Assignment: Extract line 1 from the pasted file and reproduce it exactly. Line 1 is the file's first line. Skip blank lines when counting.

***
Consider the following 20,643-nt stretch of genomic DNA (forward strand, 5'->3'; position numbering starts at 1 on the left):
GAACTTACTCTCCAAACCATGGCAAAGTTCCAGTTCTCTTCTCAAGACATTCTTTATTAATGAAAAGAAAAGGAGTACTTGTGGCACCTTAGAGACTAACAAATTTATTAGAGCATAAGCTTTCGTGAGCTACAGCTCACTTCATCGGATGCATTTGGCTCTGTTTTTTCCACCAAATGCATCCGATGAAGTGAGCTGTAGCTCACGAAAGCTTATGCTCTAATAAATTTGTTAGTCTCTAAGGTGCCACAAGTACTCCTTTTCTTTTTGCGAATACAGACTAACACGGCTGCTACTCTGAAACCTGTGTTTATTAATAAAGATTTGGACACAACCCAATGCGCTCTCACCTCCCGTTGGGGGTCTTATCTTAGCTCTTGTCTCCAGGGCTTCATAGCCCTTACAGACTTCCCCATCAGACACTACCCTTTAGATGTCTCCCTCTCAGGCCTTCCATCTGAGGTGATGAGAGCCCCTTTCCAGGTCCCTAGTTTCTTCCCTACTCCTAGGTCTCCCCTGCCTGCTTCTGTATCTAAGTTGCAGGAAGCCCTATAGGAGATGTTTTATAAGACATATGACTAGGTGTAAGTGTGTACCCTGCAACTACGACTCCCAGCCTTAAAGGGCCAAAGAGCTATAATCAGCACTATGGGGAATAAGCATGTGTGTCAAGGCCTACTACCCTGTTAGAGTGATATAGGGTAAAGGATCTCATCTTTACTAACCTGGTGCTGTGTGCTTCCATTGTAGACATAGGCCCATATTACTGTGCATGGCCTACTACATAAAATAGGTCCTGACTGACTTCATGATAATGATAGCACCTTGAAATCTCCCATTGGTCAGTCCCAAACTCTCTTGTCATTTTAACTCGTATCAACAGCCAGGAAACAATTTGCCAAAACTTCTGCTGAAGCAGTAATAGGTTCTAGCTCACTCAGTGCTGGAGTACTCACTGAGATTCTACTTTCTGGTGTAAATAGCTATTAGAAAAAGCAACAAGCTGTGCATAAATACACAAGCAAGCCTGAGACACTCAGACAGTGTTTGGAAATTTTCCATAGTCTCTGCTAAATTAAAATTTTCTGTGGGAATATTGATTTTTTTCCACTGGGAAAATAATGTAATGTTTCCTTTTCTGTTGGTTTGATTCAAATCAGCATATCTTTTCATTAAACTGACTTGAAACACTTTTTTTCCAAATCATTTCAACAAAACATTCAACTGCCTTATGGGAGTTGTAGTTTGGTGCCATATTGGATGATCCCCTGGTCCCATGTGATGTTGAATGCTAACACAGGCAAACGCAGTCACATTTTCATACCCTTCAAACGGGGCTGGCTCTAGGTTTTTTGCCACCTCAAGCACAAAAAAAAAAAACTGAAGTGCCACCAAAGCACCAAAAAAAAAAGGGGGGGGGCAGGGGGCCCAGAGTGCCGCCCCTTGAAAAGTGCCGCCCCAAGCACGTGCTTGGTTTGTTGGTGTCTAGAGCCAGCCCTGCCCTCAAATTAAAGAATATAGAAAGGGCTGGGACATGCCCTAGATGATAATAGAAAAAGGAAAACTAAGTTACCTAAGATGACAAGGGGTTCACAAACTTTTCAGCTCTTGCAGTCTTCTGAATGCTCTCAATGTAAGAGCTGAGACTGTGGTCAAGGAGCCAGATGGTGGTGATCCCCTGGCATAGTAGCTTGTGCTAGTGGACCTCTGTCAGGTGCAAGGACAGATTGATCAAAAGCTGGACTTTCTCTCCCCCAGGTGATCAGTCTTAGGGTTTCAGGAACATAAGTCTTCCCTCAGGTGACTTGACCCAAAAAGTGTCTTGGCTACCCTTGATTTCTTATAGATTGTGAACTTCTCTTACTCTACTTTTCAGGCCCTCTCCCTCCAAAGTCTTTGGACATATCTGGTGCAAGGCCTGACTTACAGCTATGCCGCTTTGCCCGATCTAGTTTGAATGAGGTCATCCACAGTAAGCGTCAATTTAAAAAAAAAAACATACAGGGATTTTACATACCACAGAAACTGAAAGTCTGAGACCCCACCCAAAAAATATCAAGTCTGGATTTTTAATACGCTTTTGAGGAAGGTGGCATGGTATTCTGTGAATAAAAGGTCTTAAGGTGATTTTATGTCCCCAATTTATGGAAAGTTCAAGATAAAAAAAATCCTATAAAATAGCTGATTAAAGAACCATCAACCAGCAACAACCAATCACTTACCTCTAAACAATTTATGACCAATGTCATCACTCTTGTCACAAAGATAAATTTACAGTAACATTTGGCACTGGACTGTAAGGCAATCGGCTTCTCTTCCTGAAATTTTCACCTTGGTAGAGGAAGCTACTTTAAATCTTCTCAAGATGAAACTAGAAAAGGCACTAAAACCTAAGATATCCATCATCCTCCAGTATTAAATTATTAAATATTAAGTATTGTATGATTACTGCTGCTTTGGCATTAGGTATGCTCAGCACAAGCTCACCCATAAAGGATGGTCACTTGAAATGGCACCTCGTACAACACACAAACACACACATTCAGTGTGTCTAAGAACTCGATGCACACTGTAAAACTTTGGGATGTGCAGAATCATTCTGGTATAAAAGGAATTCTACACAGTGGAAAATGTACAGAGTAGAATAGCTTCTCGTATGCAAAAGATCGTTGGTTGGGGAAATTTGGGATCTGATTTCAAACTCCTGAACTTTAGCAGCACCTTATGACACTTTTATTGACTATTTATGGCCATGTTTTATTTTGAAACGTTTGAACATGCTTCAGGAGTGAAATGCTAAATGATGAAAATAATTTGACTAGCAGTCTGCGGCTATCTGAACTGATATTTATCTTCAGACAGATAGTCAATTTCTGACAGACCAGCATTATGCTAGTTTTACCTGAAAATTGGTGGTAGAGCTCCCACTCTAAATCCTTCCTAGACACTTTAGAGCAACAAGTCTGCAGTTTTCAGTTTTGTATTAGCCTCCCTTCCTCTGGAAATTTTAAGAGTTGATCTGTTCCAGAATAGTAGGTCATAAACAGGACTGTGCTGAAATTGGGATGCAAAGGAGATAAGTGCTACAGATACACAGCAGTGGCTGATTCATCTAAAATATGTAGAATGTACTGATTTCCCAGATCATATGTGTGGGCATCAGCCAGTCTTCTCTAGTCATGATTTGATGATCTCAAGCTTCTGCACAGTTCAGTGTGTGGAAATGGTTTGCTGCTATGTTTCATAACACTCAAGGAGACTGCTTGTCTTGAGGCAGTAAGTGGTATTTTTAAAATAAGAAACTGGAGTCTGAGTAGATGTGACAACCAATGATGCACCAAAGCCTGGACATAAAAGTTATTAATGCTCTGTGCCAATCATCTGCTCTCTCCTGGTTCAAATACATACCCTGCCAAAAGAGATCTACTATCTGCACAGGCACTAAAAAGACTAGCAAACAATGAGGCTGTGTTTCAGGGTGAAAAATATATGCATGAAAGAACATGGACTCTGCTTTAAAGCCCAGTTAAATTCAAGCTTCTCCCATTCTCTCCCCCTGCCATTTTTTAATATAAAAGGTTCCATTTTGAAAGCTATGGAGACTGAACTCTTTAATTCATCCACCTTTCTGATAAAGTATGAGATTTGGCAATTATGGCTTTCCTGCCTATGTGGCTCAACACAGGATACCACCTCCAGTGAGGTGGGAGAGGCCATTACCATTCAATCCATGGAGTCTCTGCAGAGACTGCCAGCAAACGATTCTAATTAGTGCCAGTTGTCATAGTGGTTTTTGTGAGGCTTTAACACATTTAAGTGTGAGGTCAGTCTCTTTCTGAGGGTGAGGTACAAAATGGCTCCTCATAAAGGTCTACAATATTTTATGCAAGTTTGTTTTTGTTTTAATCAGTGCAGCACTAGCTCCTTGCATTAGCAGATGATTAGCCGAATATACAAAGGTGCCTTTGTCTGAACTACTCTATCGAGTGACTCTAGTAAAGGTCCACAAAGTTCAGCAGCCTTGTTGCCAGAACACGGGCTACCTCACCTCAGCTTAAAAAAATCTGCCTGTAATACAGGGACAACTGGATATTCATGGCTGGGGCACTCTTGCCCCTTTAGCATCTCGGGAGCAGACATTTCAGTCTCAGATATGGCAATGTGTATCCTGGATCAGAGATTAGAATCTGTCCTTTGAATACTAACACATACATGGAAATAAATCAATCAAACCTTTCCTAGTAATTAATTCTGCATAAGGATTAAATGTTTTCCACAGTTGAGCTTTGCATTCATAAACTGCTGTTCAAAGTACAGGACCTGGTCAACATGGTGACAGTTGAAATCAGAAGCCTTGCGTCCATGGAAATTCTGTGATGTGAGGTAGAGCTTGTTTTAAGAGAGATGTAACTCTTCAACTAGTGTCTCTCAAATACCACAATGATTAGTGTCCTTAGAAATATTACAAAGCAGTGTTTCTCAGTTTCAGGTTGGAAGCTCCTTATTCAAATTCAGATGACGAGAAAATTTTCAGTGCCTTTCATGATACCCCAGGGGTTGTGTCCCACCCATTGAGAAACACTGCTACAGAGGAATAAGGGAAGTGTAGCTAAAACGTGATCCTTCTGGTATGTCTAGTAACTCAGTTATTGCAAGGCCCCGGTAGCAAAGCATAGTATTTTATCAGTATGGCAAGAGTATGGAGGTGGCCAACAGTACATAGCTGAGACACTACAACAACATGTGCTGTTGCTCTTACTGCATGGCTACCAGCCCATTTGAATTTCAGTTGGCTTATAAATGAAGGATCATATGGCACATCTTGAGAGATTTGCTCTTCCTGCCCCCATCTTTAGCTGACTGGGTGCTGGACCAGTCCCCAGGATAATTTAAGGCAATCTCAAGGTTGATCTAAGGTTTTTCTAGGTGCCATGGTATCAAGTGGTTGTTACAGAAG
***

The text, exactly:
Consider the following 20,643-nt stretch of genomic DNA (forward strand, 5'->3'; position numbering starts at 1 on the left):